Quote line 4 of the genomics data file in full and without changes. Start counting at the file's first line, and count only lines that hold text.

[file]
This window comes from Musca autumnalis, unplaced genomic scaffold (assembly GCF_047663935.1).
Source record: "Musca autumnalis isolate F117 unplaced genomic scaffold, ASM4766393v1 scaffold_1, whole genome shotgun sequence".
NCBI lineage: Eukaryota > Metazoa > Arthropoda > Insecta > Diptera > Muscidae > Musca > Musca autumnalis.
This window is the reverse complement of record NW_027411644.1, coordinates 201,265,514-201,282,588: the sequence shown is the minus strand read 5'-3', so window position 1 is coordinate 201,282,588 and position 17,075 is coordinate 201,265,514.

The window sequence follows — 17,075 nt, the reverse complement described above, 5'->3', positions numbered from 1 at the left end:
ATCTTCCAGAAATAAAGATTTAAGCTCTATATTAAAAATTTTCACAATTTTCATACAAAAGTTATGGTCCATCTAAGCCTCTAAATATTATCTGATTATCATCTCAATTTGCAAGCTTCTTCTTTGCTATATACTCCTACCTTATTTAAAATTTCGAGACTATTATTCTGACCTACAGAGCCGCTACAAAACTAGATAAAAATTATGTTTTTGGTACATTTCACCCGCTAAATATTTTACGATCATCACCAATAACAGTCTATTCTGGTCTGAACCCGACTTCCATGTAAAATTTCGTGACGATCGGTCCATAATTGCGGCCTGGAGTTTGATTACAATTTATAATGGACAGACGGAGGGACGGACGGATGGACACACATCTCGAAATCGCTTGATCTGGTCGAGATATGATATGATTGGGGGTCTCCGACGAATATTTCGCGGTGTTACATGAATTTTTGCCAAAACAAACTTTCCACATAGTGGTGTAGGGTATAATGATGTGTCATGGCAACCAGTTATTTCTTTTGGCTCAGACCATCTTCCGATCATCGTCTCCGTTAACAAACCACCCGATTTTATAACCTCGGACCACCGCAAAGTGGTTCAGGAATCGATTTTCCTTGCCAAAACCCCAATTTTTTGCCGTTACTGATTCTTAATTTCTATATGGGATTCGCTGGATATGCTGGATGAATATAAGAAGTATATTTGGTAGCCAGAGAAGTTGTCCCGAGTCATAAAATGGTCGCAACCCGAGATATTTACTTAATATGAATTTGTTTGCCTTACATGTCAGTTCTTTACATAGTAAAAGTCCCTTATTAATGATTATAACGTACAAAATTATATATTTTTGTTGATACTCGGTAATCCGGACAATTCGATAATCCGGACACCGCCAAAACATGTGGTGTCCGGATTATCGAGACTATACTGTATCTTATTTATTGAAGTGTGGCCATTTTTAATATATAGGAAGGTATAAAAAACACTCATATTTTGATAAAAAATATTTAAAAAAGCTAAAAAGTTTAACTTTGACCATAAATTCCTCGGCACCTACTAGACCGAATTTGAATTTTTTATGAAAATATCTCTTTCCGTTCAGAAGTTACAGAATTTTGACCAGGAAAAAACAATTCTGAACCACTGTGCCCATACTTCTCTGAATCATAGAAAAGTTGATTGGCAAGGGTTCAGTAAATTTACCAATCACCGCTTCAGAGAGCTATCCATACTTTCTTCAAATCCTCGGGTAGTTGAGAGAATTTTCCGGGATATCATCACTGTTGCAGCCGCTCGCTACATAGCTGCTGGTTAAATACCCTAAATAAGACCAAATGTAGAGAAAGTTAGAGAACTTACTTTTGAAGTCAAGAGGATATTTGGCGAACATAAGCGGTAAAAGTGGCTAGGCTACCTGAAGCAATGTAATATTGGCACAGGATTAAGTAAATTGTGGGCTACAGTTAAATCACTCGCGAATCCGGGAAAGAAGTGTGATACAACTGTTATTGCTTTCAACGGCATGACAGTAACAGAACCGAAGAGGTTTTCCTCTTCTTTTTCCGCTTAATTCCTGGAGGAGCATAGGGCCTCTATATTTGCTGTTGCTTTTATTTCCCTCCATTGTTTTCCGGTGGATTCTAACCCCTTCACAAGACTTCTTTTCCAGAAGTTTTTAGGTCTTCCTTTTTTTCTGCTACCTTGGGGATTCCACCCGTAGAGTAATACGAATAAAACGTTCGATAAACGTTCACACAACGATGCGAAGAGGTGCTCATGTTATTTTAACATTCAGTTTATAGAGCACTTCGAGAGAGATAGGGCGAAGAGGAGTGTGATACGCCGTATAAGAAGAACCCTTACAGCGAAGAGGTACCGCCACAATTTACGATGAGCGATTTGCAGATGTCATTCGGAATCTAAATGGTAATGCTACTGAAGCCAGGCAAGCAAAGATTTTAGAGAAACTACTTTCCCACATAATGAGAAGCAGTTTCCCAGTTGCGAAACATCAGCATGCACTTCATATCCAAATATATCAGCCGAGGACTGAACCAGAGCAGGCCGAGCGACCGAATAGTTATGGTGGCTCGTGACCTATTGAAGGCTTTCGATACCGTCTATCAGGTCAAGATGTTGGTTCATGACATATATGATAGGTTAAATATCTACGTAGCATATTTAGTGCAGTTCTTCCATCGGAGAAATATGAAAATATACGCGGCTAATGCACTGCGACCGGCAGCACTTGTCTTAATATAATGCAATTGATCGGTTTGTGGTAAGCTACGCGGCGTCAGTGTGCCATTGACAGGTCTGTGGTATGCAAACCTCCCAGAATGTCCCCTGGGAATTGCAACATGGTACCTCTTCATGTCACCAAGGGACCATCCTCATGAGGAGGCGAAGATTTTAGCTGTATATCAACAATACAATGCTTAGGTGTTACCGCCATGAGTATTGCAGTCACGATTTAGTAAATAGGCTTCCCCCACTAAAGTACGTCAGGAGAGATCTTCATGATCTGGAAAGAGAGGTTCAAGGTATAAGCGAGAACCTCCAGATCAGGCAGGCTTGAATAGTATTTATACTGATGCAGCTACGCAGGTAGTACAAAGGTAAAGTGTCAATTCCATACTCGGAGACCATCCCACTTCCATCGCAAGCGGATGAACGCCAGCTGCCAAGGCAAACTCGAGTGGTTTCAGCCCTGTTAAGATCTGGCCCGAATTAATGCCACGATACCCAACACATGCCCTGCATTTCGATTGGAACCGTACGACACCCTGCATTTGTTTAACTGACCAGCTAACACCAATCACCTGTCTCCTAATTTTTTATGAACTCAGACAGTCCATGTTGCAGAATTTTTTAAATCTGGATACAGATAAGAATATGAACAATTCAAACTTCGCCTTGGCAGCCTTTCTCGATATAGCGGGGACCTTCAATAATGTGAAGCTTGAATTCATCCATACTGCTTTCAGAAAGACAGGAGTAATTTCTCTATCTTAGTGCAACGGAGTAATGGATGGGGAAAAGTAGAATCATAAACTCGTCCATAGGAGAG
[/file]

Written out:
This window is the reverse complement of record NW_027411644.1, coordinates 201,265,514-201,282,588: the sequence shown is the minus strand read 5'-3', so window position 1 is coordinate 201,282,588 and position 17,075 is coordinate 201,265,514.